Technology and consumer electronics giant Apple Inc. (AAPL), which has a history of revolutionizing products like personal computers, smartphones, and tablets, has of late been in the thick of things.
AAPL announced its partnership with the game-development software maker Unity and unveiled a slew of other new products. Its year-ahead product roadmap includes the new Apple Watch Ultra along with the traditional fall launch lined up for the iPhone 15. The company is also expected to ship new M3-powered laptops and OLED-screen iPads by next year.
However, last month, AAPL, which boasts a sticky user base with a retention rate of over 90%, grabbed headlines by announcing its entry into the augmented reality/virtual reality (AR/VR) market with the Apple Vision Pro headset, which is set to hit the shelves early next year.
However, shortly before AAPL’s big release, incumbent technology heavyweight Meta Platforms, Inc. (META) also made its presence felt by unveiling its latest VR headset, the Quest 3, on June 1.
With the scheduled September 27 release of the successor to the Quest 2 headset, which was released in the fall of 2020, META expects to cement its position in the intensifying battle for a greater share of the steadily growing immersive technology pie.
With the battle lines in the AR/VR wars firmly drawn, we attempt to compare the weapons of both contenders to speculate which one is likely to come out on top.
As with all of the other offerings in its product portfolio, AAPL has placed the user at the center of the design philosophy for the Vision Pro Headset. It has done away with the need for controllers, freeing users to navigate the AR/VR space with eyes, hands, and voice.
The headset is also made with two micro-OLED displays that let people around the users see their eyes on the outside while they are in the AR mode but not when they have switched to VR, thereby intelligently signaling availability.
The Quest headset comes with ergonomic controllers for interaction, with hands-free options. It has three cameras on the front that may improve visibility of the real world for users wearing the headset and interacting with applications. However, unlike the Vision Pro, the headset comes without a glass front.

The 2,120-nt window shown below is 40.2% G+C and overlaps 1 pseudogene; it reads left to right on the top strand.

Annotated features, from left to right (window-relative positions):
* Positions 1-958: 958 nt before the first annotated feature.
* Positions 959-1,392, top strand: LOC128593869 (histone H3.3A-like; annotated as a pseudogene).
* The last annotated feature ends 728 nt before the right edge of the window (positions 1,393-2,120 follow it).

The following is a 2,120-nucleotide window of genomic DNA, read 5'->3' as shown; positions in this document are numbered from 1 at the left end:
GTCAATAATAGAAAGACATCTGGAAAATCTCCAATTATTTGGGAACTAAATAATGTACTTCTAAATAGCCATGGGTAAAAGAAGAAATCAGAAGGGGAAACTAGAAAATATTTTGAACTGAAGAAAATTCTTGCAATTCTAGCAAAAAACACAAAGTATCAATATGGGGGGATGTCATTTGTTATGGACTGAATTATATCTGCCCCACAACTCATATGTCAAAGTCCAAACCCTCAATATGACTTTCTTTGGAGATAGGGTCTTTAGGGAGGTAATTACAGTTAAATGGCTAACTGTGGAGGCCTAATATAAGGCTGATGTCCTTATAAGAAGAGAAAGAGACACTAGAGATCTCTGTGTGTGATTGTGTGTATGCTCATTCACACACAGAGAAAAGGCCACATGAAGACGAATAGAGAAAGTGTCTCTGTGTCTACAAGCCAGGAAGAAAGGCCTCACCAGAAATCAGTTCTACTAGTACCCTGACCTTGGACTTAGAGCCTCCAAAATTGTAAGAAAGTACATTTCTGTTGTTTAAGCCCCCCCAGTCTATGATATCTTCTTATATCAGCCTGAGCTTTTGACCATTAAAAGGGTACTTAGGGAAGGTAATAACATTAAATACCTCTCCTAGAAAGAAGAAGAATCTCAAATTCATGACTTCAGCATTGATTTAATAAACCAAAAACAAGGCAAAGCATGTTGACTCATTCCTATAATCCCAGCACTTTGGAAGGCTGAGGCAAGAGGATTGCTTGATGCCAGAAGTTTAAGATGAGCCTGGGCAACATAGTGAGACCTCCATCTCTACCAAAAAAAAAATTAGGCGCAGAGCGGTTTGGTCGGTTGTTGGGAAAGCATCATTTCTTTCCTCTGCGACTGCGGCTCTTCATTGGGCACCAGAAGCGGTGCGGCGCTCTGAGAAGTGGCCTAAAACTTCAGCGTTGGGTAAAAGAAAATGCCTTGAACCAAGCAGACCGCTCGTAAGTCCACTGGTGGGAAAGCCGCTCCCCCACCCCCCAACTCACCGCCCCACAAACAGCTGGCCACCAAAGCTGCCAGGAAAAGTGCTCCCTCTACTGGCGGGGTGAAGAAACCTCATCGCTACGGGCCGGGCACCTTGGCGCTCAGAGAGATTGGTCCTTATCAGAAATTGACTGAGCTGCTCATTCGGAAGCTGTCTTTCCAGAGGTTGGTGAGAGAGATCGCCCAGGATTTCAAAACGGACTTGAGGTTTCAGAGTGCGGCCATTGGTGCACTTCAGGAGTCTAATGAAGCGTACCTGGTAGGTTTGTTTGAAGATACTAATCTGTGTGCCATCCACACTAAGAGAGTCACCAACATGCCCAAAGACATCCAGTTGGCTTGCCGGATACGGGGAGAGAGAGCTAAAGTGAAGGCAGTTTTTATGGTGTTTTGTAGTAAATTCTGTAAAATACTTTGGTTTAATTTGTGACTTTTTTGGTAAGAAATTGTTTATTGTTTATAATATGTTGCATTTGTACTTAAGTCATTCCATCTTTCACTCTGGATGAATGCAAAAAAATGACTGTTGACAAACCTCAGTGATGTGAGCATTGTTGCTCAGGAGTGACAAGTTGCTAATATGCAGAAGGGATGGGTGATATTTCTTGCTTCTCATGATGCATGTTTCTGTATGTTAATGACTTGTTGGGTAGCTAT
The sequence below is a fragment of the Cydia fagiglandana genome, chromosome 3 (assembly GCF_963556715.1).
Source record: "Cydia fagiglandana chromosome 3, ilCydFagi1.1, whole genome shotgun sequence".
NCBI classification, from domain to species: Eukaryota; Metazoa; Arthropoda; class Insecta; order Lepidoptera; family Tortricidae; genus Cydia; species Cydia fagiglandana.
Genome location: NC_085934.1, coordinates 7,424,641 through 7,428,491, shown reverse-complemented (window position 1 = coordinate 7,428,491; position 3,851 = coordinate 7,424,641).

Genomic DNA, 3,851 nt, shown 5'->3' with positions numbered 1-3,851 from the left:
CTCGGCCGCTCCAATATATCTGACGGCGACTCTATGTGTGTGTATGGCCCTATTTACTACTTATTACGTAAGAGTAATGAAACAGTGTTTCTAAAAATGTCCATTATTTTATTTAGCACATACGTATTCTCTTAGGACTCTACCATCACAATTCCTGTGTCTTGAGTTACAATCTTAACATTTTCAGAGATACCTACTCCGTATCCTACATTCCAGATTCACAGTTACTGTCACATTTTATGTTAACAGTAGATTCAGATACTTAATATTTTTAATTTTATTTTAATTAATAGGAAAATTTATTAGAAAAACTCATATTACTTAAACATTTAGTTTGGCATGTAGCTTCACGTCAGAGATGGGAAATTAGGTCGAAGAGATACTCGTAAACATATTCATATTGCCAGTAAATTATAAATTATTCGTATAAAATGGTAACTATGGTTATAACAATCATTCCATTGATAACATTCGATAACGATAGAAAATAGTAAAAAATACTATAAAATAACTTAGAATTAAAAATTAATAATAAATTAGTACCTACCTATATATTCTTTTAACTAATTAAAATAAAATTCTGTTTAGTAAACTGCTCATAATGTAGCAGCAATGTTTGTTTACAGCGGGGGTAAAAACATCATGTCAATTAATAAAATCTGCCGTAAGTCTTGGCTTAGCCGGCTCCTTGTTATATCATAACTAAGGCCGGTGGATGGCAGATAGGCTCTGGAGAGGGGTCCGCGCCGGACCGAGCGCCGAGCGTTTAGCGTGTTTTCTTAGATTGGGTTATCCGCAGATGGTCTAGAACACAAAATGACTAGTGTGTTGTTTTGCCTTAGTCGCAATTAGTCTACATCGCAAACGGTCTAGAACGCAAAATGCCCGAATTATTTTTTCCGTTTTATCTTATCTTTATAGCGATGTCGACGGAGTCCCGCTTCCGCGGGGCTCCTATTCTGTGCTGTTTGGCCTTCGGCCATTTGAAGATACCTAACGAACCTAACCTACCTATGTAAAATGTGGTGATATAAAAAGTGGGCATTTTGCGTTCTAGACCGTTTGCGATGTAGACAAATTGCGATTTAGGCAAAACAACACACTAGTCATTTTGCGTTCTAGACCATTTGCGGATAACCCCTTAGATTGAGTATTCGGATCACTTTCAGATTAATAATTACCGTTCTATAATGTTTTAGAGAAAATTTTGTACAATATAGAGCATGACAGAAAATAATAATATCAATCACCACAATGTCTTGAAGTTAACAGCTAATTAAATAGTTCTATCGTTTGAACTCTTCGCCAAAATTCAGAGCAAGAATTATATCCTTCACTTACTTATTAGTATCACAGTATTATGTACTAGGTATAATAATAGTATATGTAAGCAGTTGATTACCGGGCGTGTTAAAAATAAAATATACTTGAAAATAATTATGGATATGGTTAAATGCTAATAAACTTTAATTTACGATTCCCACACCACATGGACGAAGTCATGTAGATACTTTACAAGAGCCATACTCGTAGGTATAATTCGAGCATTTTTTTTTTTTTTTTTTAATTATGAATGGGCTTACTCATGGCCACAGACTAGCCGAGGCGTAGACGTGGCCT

AAPL’s Vision Pro is designed with two padded straps with cushioning on the back for added comfort. In contrast, META’s Quest 3 is 40% thinner than its predecessor and is fitted with three straps for weight distribution.
With the battery of the Vision Pro being external, corded, and compact enough to be placed and carried in pockets, it is apparently safer than Quest 3, which has its battery built into the headset.
The Vision Pro comes with a micro-OLED display that delivers a 4K resolution for each eye with a refresh rate of 90 Hz. In comparison, the Quest 3 LCD comes with a resolution of 2,064 x 2,208 per eye and a refresh rate of 120Hz.
Regarding the chips powering the headset, Vision Pro comes with the Apple M2 processor, which can also be found in MacBook Air, MacBook Pro, and iPad Pro devices. However, the brand-new and purpose-built R1 chip would be used to process camera information. The Qualcomm Snapdragon XR2 Gen 2 chip will power the Quest 3.
The Vision Pro will have up to 16 GB RAM with 64 GB storage, while the Quest 3 offers 12 GB RAM with 128 GB storage. Both headsets claim to last up to two hours on a full charge. However, the former can be used without the battery while plugged into a socket.
Software & Support
The Vision Pro comes with a new operating system known as Vision OS that also lets users interact with familiar iOS and macOS apps in a mixed-reality environment. In comparison, the Quest 3 runs on Android open-source software.
While both headsets enable users to watch movies, browse the internet, and work using a virtual keyboard like one would using a physical computer, the Quest 3 is optimized for a fully immersive virtual reality gaming experience with haptic feedback technology that gives users a sense of touch.
Moreover, while the application software ecosystem is expected to be gradually populated as more game developers jump on board, Quest 3 offers more games from its VR store.
Compared to the Quest 2, which had a starting price of $299 during its release in the fall of 2020 and was later raised to $399 in July 2022, the Quest 3 would be available for $499.
However, the Vision Pro is in a league of its own as it would sell for an eye-watering $3,499 when it is released early next year.
In addition, AAPL has been forced to make significant cuts in its forecasted production for the Vision Pro due to design complexities resulting in apparent production difficulties for the Chinese contract manufacturer Luxshare.
These delays could also negatively impact AAPL’s plans to begin work on two new and bifurcated product lines, one second-generation high-end model that will continue the original Vision Pro and the other a lower-end version.
While AAPL’s Vision Pro triumphs concerning design and features, META scores higher in pricing, availability, and suitability for gaming applications.
Hence, as with its other offerings, AAPL has the better product for those who feel that the quality is worth the wait and the hefty price tag.